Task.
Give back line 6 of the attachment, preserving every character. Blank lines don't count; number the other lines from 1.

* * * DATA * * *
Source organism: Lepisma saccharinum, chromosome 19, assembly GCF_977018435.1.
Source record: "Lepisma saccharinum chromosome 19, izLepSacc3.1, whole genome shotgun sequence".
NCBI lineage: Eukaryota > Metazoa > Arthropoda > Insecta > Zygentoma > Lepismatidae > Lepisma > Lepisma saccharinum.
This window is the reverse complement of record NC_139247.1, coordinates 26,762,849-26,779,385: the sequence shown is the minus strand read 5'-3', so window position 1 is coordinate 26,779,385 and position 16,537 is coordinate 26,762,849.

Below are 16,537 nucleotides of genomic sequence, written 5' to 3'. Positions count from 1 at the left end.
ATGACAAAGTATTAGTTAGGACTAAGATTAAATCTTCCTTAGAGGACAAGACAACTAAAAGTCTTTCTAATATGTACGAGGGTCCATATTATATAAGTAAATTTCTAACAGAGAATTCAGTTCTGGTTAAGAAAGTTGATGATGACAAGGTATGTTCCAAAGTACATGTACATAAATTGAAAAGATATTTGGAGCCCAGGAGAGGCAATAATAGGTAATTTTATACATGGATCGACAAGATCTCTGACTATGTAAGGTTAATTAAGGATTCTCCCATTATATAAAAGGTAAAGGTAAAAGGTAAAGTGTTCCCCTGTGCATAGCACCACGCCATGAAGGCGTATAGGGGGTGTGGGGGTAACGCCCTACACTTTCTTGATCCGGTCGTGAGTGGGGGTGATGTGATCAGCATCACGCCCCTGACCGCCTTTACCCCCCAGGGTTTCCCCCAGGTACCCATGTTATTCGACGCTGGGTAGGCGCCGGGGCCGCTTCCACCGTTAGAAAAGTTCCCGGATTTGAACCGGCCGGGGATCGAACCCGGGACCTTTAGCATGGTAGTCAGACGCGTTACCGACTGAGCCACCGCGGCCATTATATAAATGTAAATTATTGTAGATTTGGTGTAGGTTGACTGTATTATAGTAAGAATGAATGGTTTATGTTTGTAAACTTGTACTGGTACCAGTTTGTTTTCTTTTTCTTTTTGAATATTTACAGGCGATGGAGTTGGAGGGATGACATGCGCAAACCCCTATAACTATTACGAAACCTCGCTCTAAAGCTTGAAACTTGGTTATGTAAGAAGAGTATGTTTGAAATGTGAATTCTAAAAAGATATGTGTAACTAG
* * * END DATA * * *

ATGACAAAGTATTAGTTAGGACTAAGATTAAATCTTCCTTAGAGGACAAGACAACTAAAAGTCTTTCTAATATGTACGAGGGTCCATATTATATAAGTAAATTTCTAACAGAGAATTCAGTTCTGGTTAAGAAAGTTGATGATGACAAGGTATGTTCCAAAGTACATGTACATAAATTGAAAAGATATTTGGAGCCCAGGAGAGGCAATAATAGGTAATTTTATACATGGATCGACAAGATCTCTGACTATGTAAGGTTAATTAAGGATTCTCCCATTATATAAAAGGTAAAGGTAAAAGGTAAAGTGTTCCCCTGTGCATAGCACCACGCCATGAAGGCGTATAGGGGGTGTGGGGGTAACGCCCTACACTTTCTTGATCCGGTCGTGAGTGGGGGTGATGTGATCAGCATCACGCCCCTGACCGCCTTTACCCCCCAGGGTTTCCCCCAGGTACCCATGTTATTCGACGCTGGGTAGGCGCCGGGGCCGCTTCCACCGTTAGAAAAGTTCCCGGATTTGAACCGGCCGGGGATCGAACCCGGGACCTTTAGCATGGTAGTCAGACGCGTTACCGACTGAGCCACCGCGGCCATTATATAAATGTAAATTATTGTAGATTTGGTGTAGGTTGACTGTATTATAGTAAGAATGAATGGTTTATGTTTGTAAACTTGTACTGGTACCAGTTTGTTTTCTTTTTCTTTTTGAATATTTACAGGCGATGGAGTTGGAGGGATGACATGCGCAAACCCCTATAACTATTACGAAACCTCGCTCTAAAGCTTGAAACTTGGTTATGTAAGAAGAGTATGTTTGAAATGTGAATTCTAAAAAGATATGTGTAACTAG